Time flight: 1952
A journey around the media of 1952
There has been more gripping radio this year and I’ve been pleased to find some recognisable elements both there and on television. While the 1950s’ cultural landscape does still feel quite alien, it’s great to find any small familiar bits. I’m finding television connections at the pictures and at home Radio Times is on hand to tantalise me with descriptions of the programmes I can’t see and hear, while I’m grateful that Radio Luxembourg’s chart is better on the ear than last year’s number ones.
Thursday 5 June
Trooping the Colour
Earlier this year the country gained a new monarch, so this is the Queen’s first Trooping the Colour as sovereign. She had had a practice run of sorts last year when she took the place of the King, who was unable to attend due to ill health.
Although the scheduled programme ran for far longer, I’ve only been able to view about 20 minutes of this. With it being a traditional annual parade, it’s perhaps unsurprising that it seemed like little has changed. Aside from less variety in the types of shots used, I felt I could be watching something more recent. There is the same background silence befitting royal occasions and the commentary is quiet, slow and fairly reverential, while carefully imparting small details about the event.
Thursday 17 July
BBC Light Programme
The Lives of Harry Lime ‘Too Many Crooks’
A couple of years ago I was admiring Anton Karas’s theme for The Third Man (1949) in Radio Luxembourg’s charts, and it appears there was also plenty of contemporary appetite for more from the film. It’s been many years since I saw The Third Man and I don’t remember much, but I think this superb radio series has persuaded me to revisit it.
Harry Lime has a meeting with a bank manager in Hungary, where he’s been offered money to help prevent a bank robbery and ensure the manager’s love rival is the one landed in it. But there are all sorts of double crossings and betrayals going on, with Harry ultimately the only winner. He ensures the police get the right people and has sent a young woman – the manager’s supposedly loyal lover – off on a train, with an implication that Harry may later renew their acquaintance.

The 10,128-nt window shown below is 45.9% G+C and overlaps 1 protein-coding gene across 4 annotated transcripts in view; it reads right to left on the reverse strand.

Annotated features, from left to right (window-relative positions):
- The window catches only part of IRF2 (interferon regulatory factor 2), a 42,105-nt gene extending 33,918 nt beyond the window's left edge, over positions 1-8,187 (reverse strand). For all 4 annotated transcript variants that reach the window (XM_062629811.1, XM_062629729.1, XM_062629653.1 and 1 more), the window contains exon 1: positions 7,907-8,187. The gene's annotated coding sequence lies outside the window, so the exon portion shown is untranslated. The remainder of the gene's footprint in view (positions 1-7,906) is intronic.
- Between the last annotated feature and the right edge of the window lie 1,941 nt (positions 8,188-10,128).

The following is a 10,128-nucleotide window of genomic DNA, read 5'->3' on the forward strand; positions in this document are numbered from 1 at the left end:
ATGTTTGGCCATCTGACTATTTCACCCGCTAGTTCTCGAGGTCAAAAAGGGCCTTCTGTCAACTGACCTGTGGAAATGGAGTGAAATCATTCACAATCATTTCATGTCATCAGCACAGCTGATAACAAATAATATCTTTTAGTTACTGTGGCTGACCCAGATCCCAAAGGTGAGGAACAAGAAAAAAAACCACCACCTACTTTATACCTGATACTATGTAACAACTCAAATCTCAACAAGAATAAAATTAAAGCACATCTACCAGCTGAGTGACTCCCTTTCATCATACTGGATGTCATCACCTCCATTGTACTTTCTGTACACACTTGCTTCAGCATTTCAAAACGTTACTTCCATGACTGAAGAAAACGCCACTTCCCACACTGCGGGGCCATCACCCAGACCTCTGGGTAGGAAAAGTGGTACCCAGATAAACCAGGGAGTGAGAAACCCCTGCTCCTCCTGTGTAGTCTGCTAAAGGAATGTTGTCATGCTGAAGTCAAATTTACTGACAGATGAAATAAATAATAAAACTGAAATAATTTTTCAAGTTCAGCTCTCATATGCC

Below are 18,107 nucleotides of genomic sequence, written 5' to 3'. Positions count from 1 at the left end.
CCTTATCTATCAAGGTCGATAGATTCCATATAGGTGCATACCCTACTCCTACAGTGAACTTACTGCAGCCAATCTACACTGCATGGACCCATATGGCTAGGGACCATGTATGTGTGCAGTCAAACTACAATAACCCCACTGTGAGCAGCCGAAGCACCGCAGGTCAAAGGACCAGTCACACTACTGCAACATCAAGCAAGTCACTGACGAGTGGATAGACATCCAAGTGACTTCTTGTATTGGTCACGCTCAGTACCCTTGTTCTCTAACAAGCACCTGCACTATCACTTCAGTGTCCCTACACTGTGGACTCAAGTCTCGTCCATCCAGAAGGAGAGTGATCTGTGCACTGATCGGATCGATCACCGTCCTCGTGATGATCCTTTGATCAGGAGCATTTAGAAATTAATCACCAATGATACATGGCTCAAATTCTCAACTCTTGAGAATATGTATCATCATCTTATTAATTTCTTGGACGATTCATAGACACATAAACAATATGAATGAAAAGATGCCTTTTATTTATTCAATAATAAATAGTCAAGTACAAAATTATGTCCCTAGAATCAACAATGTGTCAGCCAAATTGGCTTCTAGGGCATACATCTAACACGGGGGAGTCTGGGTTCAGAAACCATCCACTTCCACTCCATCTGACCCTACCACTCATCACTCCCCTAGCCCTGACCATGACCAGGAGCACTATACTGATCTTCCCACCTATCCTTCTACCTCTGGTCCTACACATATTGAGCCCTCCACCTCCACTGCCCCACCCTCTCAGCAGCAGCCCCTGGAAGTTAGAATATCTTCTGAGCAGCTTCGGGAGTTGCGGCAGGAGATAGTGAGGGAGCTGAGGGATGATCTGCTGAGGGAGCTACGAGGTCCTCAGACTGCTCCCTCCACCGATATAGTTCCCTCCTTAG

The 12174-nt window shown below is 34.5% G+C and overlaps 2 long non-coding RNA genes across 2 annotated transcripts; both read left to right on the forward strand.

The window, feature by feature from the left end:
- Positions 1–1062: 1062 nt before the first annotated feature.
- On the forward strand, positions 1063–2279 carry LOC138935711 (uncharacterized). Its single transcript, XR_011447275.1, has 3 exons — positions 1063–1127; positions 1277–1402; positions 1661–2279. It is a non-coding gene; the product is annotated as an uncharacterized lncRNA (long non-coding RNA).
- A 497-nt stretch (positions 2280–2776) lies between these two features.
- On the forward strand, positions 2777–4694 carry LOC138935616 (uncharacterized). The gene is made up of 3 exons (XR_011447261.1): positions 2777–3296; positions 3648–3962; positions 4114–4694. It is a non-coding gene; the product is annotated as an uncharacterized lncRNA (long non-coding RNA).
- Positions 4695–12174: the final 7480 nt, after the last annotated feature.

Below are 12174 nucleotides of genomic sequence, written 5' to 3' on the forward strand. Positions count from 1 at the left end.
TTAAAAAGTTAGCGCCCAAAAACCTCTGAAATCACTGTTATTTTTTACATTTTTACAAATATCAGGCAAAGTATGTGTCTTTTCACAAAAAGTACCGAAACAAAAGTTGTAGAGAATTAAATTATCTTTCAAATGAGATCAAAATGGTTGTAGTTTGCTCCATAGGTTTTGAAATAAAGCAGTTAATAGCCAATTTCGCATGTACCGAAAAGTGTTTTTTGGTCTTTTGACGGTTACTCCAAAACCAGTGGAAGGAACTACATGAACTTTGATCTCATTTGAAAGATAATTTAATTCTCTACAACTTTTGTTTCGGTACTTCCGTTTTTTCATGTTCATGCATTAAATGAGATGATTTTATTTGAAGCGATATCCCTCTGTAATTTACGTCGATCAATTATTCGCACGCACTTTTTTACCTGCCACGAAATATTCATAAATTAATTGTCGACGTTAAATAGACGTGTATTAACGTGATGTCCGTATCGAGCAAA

The major selling point for The Lives of Harry Lime is Orson Welles, who reprises his lead role from The Third Man, as well as writing several episodes. He portrays Harry Lime earlier in his life, prior to the events of the film. In character, he also provides welcome narration to the story and I found him captivating.
The Lives of Harry Lime isn’t just about the plot; we aren’t following the action of the bank robbery up-close in real-time like we did with the train robbery in The Adventures of P.C. 49 last year. In fact, Harry pointedly tells us we aren’t going to hear the conversation of the would-be thieves because it is “vulgar”. Harry’s narration moves the story on in a humorous style that enhances the programme and really added to my enjoyment. I liked several of his descriptions, including when he set the scene on the night of the robbery:
The moon rises over the city and winks at its own reflection in the Danube. A lot of good Hungarians are in their beds. The others are in a nightclub called the Arizona, dancing the Czardas. They do not come into this story, so we’ll leave them dancing.
This is one of the few ‘outside’ productions that the BBC broadcast at this time. 16 out of the 50 shows made were broadcast, having been produced by Harry Alan Towers’ company, Towers of London – I’ll be hearing more from him in the future.
Thursday 11 December
BBC Light Programme
The idea of a radio programme starring a ventriloquist’s dummy sounds daft, but it’s surprising how well it works when you can easily forget about it. You can’t see Archie, so it just seemed like I was listening to a small boy – without knowing more about the show’s plot background, I’m unsure why they didn’t just go with that.